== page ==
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The Sydney Morning Herald

REGULAR SHORTS

Author: Edited by LUIS M. GARCIA
Date: 19/10/1987
Words: 1173
          Publication: Sydney Morning Herald
Section: News and Features
Page: 24
MODERN MIRACLES

For the second time in 15 months, the people of Fostoria, Ohio, have witnessed a miracle. It's an image of Jesus Christ reflected on the side of a 12-metre-high soybean tank.

The first image, which appeared for some days in July last year, was of Jesus with a small child. This time, witnesses claim they can see Jesus in a long, flowing robe with a hand raised skyward, looking a little like the Statue of Liberty. One of the witnesses, a local artist called Dee Wager, said that the miracle was "for real". Ms Wager, who has conveniently set up a stand near the tank to sell postcards and paintings to pilgrims, said: "I think it's a sign that the second coming of Christ is at hand."

But the man who owns the soybean tank, Dick Burket, is not so sure. He told the Associated Press yesterday that the image was probably caused by shadows from the surrounding street lights.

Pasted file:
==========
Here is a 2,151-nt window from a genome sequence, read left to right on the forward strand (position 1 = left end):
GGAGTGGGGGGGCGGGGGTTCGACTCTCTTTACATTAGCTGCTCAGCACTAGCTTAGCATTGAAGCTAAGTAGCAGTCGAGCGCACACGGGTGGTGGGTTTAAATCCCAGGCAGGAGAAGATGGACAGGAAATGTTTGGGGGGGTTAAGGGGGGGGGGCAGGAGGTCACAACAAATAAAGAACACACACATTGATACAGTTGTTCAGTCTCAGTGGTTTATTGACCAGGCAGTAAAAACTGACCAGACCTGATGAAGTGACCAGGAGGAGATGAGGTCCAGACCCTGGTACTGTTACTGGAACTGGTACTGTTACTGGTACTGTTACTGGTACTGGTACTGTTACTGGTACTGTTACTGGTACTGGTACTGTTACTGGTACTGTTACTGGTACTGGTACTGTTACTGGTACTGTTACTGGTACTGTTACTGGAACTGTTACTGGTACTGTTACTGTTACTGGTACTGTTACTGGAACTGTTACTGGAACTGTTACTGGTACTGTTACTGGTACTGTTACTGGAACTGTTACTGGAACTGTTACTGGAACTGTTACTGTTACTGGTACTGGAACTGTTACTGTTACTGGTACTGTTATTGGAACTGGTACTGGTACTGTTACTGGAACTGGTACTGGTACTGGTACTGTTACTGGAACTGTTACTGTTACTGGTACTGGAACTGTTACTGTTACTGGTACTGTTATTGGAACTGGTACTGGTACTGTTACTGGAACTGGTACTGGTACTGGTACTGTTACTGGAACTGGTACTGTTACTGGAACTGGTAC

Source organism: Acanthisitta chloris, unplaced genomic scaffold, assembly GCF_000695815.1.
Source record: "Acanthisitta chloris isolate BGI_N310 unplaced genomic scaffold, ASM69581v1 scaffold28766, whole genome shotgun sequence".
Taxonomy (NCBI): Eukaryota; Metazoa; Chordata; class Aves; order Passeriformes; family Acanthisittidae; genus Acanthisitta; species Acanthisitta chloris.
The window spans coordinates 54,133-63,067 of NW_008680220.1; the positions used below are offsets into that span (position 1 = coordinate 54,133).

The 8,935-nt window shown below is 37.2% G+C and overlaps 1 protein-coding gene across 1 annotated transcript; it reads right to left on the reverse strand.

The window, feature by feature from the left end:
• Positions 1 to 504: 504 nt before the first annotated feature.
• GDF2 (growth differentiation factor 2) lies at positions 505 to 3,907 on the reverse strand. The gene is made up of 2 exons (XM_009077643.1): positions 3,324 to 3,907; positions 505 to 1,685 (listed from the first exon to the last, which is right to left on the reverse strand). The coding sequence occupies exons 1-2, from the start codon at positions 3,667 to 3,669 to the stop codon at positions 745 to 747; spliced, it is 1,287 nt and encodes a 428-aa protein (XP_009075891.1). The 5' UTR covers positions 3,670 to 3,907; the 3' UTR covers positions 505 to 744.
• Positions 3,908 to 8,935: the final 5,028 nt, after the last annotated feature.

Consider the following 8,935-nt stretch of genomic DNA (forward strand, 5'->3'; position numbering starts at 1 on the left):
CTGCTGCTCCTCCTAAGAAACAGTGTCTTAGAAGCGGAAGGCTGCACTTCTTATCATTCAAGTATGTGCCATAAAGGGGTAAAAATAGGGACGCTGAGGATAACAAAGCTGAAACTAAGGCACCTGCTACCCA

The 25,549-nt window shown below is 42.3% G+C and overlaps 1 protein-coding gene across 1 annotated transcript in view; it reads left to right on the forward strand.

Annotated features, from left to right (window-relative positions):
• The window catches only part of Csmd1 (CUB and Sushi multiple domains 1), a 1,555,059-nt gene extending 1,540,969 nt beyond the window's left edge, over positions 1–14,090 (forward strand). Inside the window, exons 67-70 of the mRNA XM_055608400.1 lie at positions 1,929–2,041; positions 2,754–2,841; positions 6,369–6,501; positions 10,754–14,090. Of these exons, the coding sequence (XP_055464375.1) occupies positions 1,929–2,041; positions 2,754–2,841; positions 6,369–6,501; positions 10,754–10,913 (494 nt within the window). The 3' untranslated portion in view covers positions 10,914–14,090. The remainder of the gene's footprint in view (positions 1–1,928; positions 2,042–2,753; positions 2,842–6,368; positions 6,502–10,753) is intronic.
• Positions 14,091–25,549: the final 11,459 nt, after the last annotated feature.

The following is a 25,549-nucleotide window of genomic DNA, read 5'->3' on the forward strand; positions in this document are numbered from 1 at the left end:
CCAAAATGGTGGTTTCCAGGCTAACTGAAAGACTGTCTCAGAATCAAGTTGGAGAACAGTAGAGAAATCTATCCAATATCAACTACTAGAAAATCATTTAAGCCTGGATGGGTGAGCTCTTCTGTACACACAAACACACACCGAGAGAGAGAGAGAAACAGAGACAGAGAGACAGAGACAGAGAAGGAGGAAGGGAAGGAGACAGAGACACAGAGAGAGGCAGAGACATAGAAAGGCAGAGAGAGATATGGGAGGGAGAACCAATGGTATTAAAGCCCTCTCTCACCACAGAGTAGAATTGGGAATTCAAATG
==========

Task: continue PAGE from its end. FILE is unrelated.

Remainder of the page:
WHAT THEY DID IN MACQUARIE STREET

There was much excitement at Darling Harbour yesterday when TNT held a press conference to mark the birth of the monorail. Apart from a large contingent of reporters, everyone remotely connected with the monorail was present, including several senior executives from TNT and from the Darling Harbour Authority. In fact, it soon became obvious that the only one missing was Laurie Brereton. His absence deeply disappointed photographers and television camera crews who wanted to get shots of Mr Brereton waving from inside a monorail car. The people from TNT didn't seem too impressed either. When Peter Baker, the general manager of TNT-Harbourlink, was asked why Mr Brereton wasn't present, he replied: "We did invite him but he's a busy man."

GREAT MOMENTS IN DOOM AND GLOOM

We don't want to alarm you but the world is running out of sunlight.